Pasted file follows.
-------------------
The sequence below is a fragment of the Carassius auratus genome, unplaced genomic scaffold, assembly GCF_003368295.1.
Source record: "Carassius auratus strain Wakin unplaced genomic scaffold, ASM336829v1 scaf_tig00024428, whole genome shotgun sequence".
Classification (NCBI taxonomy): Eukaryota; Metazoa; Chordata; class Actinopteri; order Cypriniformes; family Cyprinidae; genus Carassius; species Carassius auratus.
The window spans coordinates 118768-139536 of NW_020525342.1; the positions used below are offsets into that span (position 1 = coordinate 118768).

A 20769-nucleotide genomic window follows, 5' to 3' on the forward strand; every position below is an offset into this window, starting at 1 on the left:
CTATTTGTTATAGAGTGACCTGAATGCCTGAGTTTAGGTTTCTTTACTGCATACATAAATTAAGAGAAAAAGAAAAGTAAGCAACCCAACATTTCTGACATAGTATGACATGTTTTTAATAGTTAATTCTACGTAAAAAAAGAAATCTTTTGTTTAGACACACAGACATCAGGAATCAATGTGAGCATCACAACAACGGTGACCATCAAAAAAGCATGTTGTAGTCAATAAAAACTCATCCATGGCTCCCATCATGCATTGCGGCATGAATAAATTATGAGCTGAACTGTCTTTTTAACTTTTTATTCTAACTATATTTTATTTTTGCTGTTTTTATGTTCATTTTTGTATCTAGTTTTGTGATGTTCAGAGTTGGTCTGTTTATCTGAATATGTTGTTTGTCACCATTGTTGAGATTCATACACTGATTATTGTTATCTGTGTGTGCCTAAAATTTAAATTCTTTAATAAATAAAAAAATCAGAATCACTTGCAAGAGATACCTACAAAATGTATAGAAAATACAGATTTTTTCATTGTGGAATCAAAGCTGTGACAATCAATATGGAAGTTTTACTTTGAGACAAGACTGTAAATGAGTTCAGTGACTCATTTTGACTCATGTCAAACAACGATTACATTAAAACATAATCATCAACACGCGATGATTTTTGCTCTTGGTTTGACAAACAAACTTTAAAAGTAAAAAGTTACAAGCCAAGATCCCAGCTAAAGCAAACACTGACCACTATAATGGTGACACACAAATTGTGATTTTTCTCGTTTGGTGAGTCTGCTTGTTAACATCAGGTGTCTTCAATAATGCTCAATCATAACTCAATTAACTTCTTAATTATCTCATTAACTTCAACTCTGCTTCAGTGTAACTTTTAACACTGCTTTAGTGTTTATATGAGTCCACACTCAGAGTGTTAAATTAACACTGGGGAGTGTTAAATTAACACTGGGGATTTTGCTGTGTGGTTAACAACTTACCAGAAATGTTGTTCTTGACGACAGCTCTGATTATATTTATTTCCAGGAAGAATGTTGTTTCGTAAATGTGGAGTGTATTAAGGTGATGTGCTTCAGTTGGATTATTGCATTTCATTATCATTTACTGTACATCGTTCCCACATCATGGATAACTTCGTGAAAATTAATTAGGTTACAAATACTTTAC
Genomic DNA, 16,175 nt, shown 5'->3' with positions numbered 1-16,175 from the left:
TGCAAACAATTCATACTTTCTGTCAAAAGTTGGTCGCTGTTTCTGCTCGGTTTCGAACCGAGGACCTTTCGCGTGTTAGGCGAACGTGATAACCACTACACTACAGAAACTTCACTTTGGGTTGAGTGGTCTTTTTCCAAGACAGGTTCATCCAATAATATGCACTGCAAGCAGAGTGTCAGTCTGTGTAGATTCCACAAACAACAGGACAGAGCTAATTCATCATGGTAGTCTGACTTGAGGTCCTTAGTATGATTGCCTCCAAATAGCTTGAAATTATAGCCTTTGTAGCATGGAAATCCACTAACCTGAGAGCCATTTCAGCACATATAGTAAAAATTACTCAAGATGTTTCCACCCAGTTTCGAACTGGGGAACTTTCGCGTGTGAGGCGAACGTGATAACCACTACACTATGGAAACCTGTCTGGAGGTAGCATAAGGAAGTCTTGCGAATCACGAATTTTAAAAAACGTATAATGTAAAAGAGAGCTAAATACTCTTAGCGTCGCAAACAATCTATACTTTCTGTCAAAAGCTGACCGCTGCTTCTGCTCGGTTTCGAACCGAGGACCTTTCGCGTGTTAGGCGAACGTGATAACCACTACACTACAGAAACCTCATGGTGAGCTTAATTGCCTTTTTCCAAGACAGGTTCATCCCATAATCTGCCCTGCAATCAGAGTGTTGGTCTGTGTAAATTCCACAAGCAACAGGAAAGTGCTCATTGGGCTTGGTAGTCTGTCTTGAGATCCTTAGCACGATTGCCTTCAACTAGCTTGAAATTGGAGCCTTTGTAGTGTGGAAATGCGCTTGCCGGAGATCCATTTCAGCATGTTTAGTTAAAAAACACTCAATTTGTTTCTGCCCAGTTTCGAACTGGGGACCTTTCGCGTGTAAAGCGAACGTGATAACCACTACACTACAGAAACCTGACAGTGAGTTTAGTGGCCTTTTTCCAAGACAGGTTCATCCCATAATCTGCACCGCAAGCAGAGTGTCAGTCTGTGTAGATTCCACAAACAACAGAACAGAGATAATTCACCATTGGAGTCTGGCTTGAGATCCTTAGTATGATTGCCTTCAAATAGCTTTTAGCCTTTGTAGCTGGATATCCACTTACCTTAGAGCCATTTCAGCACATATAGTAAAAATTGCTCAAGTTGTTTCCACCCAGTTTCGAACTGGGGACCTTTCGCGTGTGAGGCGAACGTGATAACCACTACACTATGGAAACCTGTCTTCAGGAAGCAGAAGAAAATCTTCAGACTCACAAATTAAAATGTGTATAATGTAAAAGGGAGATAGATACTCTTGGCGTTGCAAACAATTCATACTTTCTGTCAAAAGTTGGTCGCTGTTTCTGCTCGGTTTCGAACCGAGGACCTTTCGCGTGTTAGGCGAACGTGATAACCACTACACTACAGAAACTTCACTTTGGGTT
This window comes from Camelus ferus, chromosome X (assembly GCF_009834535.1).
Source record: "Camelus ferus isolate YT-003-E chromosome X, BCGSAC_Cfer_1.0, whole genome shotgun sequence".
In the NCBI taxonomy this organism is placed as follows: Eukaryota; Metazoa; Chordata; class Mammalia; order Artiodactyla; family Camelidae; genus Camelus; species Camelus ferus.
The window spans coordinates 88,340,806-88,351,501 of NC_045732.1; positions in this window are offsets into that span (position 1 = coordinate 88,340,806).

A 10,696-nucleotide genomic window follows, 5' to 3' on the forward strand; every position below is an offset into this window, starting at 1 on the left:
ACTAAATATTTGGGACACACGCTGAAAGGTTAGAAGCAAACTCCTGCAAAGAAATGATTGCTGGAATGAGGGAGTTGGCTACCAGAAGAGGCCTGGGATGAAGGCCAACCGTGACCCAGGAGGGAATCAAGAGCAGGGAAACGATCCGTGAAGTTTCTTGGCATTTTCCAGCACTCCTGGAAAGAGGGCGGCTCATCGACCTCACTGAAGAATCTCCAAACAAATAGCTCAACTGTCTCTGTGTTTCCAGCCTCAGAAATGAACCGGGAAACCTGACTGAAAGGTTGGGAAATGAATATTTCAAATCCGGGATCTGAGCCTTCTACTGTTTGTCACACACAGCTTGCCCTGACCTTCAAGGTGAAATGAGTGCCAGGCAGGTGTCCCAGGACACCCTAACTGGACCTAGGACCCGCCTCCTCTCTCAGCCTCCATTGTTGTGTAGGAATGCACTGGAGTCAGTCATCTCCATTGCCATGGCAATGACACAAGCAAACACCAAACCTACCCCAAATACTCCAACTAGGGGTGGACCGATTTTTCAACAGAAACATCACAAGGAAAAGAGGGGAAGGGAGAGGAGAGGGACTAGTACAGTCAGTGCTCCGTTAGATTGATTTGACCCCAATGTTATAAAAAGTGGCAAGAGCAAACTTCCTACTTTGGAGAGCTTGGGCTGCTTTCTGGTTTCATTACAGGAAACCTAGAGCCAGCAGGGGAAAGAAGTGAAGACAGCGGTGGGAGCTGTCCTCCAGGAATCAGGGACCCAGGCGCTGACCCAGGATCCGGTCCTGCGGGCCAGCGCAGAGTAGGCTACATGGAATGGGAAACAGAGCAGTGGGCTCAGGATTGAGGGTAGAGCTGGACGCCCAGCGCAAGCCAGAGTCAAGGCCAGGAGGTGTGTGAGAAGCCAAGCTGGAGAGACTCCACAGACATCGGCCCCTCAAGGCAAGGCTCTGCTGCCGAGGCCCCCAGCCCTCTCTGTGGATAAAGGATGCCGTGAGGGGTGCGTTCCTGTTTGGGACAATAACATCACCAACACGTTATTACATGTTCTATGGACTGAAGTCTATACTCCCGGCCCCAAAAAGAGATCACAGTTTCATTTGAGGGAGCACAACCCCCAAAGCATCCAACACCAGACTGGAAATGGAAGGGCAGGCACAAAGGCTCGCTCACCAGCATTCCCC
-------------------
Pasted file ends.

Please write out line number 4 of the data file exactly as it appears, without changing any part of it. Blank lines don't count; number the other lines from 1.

The window spans coordinates 118768-139536 of NW_020525342.1; the positions used below are offsets into that span (position 1 = coordinate 118768).